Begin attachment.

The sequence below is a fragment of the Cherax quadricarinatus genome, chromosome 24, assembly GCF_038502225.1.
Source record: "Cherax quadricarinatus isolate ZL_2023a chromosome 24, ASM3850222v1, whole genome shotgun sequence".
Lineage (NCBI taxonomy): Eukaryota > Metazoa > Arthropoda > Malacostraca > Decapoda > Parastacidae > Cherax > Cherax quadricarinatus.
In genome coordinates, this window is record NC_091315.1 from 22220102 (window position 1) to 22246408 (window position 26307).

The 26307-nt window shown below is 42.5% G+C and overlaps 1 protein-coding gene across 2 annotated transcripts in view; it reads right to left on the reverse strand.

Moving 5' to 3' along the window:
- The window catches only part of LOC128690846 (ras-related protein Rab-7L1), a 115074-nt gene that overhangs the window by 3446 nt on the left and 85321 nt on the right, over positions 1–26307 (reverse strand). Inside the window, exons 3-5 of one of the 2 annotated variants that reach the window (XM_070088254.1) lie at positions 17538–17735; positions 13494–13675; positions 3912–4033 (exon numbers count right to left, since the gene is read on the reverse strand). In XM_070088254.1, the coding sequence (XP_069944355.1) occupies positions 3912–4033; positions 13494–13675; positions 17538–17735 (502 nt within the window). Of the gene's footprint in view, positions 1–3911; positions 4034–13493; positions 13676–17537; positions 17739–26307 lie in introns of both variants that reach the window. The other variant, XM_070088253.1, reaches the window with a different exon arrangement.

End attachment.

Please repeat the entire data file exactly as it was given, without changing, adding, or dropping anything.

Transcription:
The sequence below is a fragment of the Cherax quadricarinatus genome, chromosome 24, assembly GCF_038502225.1.
Source record: "Cherax quadricarinatus isolate ZL_2023a chromosome 24, ASM3850222v1, whole genome shotgun sequence".
Lineage (NCBI taxonomy): Eukaryota > Metazoa > Arthropoda > Malacostraca > Decapoda > Parastacidae > Cherax > Cherax quadricarinatus.
In genome coordinates, this window is record NC_091315.1 from 22220102 (window position 1) to 22246408 (window position 26307).

The 26307-nt window shown below is 42.5% G+C and overlaps 1 protein-coding gene across 2 annotated transcripts in view; it reads right to left on the reverse strand.

Moving 5' to 3' along the window:
- The window catches only part of LOC128690846 (ras-related protein Rab-7L1), a 115074-nt gene that overhangs the window by 3446 nt on the left and 85321 nt on the right, over positions 1–26307 (reverse strand). Inside the window, exons 3-5 of one of the 2 annotated variants that reach the window (XM_070088254.1) lie at positions 17538–17735; positions 13494–13675; positions 3912–4033 (exon numbers count right to left, since the gene is read on the reverse strand). In XM_070088254.1, the coding sequence (XP_069944355.1) occupies positions 3912–4033; positions 13494–13675; positions 17538–17735 (502 nt within the window). Of the gene's footprint in view, positions 1–3911; positions 4034–13493; positions 13676–17537; positions 17739–26307 lie in introns of both variants that reach the window. The other variant, XM_070088253.1, reaches the window with a different exon arrangement.